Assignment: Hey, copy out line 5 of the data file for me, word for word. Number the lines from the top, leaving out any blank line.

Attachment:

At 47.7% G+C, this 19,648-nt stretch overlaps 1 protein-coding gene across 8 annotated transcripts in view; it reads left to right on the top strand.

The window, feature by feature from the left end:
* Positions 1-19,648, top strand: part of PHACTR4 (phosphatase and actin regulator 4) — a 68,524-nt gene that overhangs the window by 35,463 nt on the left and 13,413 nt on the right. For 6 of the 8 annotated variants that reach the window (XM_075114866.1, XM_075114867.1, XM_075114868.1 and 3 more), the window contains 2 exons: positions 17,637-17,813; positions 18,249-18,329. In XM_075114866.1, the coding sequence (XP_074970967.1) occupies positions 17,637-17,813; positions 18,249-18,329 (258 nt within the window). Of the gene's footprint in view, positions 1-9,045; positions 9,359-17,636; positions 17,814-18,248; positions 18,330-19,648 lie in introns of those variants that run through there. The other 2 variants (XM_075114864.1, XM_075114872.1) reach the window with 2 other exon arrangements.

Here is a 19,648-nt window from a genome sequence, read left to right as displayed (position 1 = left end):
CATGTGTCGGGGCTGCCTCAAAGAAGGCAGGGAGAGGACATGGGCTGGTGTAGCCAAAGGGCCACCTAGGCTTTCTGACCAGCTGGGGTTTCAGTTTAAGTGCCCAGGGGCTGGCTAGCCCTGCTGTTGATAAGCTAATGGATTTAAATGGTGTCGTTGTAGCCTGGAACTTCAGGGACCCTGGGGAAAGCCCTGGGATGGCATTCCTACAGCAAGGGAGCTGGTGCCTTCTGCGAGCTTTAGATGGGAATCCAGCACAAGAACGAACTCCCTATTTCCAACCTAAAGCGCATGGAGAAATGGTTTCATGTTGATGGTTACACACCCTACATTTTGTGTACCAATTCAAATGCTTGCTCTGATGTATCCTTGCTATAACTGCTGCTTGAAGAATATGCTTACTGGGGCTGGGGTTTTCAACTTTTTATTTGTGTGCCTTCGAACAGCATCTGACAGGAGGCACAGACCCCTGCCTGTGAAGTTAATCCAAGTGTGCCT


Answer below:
CATGTGTCGGGGCTGCCTCAAAGAAGGCAGGGAGAGGACATGGGCTGGTGTAGCCAAAGGGCCACCTAGGCTTTCTGACCAGCTGGGGTTTCAGTTTAAGTGCCCAGGGGCTGGCTAGCCCTGCTGTTGATAAGCTAATGGATTTAAATGGTGTCGTTGTAGCCTGGAACTTCAGGGACCCTGGGGAAAGCCCTGGGATGGCATTCCTACAGCAAGGGAGCTGGTGCCTTCTGCGAGCTTTAGATGGGAATCCAGCACAAGAACGAACTCCCTATTTCCAACCTAAAGCGCATGGAGAAATGGTTTCATGTTGATGGTTACACACCCTACATTTTGTGTACCAATTCAAATGCTTGCTCTGATGTATCCTTGCTATAACTGCTGCTTGAAGAATATGCTTACTGGGGCTGGGGTTTTCAACTTTTTATTTGTGTGCCTTCGAACAGCATCTGACAGGAGGCACAGACCCCTGCCTGTGAAGTTAATCCAAGTGTGCCT